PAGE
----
2.9%

Bryant and Stratton College

2.9%

Spencerian College - Louisville

2.7%

Brown University

2.7%

Medical Institute

2.6%

MedTech College

2.5%

Baker College

2.5%

A-Technical College

2.5%
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Majors

Medical Assisting Services

30.8%

Nursing

19.2%

Health Care Administration

6.5%

Business

6.2%

Medical Technician

5.4%

Nursing Assistants

4.1%

Clinical/Medical Laboratory Science

4.1%

General Studies

3.4%

Biology

3.3%

Psychology

2.4%

Criminal Justice

2.2%

Education

1.8%

Health Sciences And Services

1.7%

Health/Medical Preparatory Programs

1.6%

Liberal Arts

1.5%

Clinical Psychology

1.5%

Pharmacy

1.2%

Management

1.0%

Mental Health Counseling

1.0%

Accounting

1.0%
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Degrees

Other

41.3%

Associate

18.3%

Bachelors

15.1%

Certificate

12.0%

Diploma

7.4%

Masters

3.6%

License

1.6%

Doctorate

0.5%
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What Is It Like To Work As A Phlebotomist

5.0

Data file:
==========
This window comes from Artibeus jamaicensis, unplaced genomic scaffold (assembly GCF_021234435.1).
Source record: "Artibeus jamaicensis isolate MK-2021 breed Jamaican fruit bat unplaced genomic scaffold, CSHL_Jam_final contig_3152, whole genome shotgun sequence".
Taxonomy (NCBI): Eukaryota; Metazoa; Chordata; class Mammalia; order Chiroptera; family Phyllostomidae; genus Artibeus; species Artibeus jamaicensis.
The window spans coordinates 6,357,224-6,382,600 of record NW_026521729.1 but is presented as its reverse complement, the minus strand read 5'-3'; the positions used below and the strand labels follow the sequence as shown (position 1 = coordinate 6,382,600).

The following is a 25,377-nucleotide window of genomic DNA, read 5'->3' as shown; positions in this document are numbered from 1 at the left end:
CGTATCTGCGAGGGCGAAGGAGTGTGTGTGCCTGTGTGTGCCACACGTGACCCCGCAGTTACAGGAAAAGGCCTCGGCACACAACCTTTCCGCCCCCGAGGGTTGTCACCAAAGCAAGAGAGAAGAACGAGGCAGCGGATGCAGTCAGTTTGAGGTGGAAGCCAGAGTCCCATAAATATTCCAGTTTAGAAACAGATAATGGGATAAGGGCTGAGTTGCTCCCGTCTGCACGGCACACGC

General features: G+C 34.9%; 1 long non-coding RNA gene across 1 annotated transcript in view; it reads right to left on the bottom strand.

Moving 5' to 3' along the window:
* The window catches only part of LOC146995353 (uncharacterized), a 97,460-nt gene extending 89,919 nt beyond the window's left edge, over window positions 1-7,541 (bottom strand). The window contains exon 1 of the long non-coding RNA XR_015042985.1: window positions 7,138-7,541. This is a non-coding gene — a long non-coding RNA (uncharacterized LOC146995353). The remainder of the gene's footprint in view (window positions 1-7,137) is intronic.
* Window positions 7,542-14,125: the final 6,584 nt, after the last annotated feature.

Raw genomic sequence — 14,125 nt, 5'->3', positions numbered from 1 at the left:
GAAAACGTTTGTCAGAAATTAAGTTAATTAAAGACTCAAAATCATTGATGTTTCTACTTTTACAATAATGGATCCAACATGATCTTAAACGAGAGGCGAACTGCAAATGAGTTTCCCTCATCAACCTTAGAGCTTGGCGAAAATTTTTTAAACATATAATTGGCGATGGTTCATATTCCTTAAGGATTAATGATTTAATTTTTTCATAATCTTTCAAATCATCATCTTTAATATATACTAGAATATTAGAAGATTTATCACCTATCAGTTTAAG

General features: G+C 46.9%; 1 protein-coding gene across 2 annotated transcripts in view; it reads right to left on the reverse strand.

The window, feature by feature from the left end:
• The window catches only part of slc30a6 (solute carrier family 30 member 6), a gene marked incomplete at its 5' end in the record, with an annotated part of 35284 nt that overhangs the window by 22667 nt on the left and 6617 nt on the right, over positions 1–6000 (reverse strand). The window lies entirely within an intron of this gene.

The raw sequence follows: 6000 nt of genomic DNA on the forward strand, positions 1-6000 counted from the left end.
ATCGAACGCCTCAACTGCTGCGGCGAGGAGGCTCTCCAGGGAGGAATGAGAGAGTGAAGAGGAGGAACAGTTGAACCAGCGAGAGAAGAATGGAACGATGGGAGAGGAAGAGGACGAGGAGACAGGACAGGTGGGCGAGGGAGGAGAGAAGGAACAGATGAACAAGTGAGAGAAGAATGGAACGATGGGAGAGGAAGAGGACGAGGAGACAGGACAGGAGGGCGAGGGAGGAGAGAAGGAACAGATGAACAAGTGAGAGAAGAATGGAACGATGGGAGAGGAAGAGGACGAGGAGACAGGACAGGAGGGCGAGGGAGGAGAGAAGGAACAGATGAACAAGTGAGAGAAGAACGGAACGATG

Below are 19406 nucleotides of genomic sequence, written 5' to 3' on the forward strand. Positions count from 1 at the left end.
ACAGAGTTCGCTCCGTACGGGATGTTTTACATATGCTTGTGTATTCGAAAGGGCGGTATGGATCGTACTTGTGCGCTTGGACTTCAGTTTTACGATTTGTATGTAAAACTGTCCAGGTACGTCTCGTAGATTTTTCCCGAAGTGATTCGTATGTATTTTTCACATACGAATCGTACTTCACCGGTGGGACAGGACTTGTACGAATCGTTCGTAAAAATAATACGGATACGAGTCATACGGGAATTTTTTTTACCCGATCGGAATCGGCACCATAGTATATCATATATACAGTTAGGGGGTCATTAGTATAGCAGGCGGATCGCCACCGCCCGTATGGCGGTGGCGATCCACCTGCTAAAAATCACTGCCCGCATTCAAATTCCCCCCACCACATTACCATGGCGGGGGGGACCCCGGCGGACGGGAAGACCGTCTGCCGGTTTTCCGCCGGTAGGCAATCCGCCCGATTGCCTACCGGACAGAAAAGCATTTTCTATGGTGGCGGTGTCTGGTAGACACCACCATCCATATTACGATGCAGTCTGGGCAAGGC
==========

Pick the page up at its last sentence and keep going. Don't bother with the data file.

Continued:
National Certified Phlebotomist

June 18, 2019 on Zippia

What was your job title?

Phlebotomist.. Show More

What do you like the most about working as Phlebotomist?

Patient care and following regulations of lab draws for the best result outcome for the patients... Show More

What do you NOT like?

I haven't experience not liking being the the laboratory setting, everyday is a new learning experience for me... Show More

2.0

Truth

May 26, 2019 on Zippia

What was your job title?

Phlebotomist.. Show More

What do you like the most about working as Phlebotomist?

Making great impact in many people lives. Open my eye to improve myself .I think if want be nuse or active in medical field you should start here... Show More

What do you NOT like?

Being over work / it hard to help each pt if you have so many to do. They paid should be more ... Show More

Top Phlebotomist Employers

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Phlebotomist Videos

Phlebotomy Certification Training : ROUTINE VENIPUNCTURE PROCEDURE

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Updated May 19, 2020